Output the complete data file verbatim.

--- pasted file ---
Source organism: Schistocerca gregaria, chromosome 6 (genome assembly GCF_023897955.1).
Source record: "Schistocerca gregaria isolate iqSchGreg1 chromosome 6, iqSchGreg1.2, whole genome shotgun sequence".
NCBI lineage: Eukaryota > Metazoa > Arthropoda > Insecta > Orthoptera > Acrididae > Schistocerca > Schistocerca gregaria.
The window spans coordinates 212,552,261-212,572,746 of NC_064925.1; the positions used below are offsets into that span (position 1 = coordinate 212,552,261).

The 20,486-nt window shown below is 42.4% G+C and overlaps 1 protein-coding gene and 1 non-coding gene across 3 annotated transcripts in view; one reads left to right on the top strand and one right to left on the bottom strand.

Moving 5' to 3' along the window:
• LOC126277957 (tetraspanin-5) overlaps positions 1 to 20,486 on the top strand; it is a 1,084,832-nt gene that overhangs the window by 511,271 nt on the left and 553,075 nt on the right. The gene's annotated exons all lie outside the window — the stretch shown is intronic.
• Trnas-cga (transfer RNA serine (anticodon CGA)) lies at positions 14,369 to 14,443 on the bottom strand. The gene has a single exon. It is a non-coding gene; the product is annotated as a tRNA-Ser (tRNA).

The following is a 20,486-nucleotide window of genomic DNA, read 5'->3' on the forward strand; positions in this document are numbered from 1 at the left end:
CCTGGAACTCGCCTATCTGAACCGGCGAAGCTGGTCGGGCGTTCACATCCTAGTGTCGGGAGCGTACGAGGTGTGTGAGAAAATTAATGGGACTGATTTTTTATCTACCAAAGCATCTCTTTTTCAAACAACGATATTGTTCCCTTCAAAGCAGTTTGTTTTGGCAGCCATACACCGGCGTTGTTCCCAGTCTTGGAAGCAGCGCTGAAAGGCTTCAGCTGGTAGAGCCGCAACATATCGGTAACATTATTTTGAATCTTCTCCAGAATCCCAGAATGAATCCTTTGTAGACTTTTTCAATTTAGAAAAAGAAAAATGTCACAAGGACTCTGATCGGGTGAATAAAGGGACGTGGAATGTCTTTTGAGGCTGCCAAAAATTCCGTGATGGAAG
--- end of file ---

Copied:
Source organism: Schistocerca gregaria, chromosome 6 (genome assembly GCF_023897955.1).
Source record: "Schistocerca gregaria isolate iqSchGreg1 chromosome 6, iqSchGreg1.2, whole genome shotgun sequence".
NCBI lineage: Eukaryota > Metazoa > Arthropoda > Insecta > Orthoptera > Acrididae > Schistocerca > Schistocerca gregaria.
The window spans coordinates 212,552,261-212,572,746 of NC_064925.1; the positions used below are offsets into that span (position 1 = coordinate 212,552,261).

The 20,486-nt window shown below is 42.4% G+C and overlaps 1 protein-coding gene and 1 non-coding gene across 3 annotated transcripts in view; one reads left to right on the top strand and one right to left on the bottom strand.

Moving 5' to 3' along the window:
• LOC126277957 (tetraspanin-5) overlaps positions 1 to 20,486 on the top strand; it is a 1,084,832-nt gene that overhangs the window by 511,271 nt on the left and 553,075 nt on the right. The gene's annotated exons all lie outside the window — the stretch shown is intronic.
• Trnas-cga (transfer RNA serine (anticodon CGA)) lies at positions 14,369 to 14,443 on the bottom strand. The gene has a single exon. It is a non-coding gene; the product is annotated as a tRNA-Ser (tRNA).

The following is a 20,486-nucleotide window of genomic DNA, read 5'->3' on the forward strand; positions in this document are numbered from 1 at the left end:
CCTGGAACTCGCCTATCTGAACCGGCGAAGCTGGTCGGGCGTTCACATCCTAGTGTCGGGAGCGTACGAGGTGTGTGAGAAAATTAATGGGACTGATTTTTTATCTACCAAAGCATCTCTTTTTCAAACAACGATATTGTTCCCTTCAAAGCAGTTTGTTTTGGCAGCCATACACCGGCGTTGTTCCCAGTCTTGGAAGCAGCGCTGAAAGGCTTCAGCTGGTAGAGCCGCAACATATCGGTAACATTATTTTGAATCTTCTCCAGAATCCCAGAATGAATCCTTTGTAGACTTTTTCAATTTAGAAAAAGAAAAATGTCACAAGGACTCTGATCGGGTGAATAAAGGGACGTGGAATGTCTTTTGAGGCTGCCAAAAATTCCGTGATGGAAG